Dr Martha Burns, Neuroscientist and speech Pathologist explains 4 of the latest research findings for 2015. These exciting findings highlight the brilliant work that is done by scientists all around the world, who continue to answer important questions about autism.

  1. Autism is in the genes.

Genes are critical to the development of neurons in the brain. Studies have identified, genes and genetic mutations that may contribute to ASD. Two studies have uncovered 60 genes that have a greater than 90 percent chance of contributing to ASD among 500 or more genes associated with ASDs overall.

More investigation is needed into the roles of these genes and how they affect the developing brain, however more data is emerging.

  • Problematic brain pruning may contribute to ASD

What happens differently in the brains of children with ASD? Pruning is the process where a brain weeds out unimportant connections and strengths the important ones, based on experience.

In a recent report published in Neuron, the scientists reported that ASD may be associated with higher levels of a molecule that may impair the ability of brain cells to get rid of dysfunctional cell components.

  • White matter fibre tracts differ in children with ASD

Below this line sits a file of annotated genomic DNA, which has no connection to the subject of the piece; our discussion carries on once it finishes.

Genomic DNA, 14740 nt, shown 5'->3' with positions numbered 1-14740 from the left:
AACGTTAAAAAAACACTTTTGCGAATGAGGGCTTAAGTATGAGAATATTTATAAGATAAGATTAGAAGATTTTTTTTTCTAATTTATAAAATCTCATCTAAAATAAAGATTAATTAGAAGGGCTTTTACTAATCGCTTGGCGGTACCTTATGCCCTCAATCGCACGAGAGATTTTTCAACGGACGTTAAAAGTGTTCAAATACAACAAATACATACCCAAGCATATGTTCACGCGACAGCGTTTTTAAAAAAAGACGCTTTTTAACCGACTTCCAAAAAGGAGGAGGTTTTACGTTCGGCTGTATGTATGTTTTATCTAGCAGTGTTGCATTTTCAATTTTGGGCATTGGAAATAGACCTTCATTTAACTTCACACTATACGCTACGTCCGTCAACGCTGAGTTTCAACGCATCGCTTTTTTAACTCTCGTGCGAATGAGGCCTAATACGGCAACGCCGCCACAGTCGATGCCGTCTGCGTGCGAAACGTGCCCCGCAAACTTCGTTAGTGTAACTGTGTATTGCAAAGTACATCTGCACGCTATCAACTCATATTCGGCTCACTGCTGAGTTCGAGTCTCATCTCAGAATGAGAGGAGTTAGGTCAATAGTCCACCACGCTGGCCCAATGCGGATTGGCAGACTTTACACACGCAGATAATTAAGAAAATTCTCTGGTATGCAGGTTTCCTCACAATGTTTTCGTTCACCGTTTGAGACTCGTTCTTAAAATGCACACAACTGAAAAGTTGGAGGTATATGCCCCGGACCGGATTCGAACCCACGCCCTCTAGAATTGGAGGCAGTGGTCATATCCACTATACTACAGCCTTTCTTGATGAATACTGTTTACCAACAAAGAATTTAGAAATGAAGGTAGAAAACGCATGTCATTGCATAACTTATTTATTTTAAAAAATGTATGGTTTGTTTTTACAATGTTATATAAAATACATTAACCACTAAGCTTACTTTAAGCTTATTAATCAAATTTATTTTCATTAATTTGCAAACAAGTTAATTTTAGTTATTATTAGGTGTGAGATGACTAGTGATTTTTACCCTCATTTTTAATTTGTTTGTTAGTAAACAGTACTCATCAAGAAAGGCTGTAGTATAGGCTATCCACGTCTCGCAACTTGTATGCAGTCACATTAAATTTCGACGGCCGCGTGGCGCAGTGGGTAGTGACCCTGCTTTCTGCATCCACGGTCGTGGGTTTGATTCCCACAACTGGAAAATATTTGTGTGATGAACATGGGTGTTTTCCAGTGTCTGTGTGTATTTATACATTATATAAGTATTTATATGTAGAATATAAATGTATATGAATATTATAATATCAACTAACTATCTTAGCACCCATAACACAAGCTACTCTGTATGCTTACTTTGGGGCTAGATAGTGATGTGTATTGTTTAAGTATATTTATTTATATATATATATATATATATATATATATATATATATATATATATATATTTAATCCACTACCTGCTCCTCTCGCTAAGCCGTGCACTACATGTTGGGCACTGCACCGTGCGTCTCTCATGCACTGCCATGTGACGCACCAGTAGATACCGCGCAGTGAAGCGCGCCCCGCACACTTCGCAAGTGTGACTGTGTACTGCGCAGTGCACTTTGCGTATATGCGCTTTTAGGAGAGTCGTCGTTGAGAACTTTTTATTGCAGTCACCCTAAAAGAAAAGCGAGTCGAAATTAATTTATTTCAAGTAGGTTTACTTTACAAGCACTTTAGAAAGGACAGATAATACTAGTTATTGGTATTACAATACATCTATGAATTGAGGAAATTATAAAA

White matter tracts have been called the “superhighways of the brain” that transfer information through parts of the brain. Scientists have studied the development of white matter tracts in infants, that were later diagnosed with ASD. Their findings are that the trajectory of white matter development may be abnormal even a few months after birth in those who go on to be diagnosed with ASD. Basically, the superhighways of the brain are not working as efficiently in children diagnosed with ASD, as they are for typically developing children.

  • Early Interventions help, and really do make a difference!

Researchers have also investigated whether early behavioral intervention changes brain functioning.

It has been reported “Children who completed the intervention had faster neural response and higher cortical activation when looking at faces compared to objects, and it was also associated with better social behaviour. Those who received treatments as usual, IE: a common community intervention, showed the opposite pattern.”

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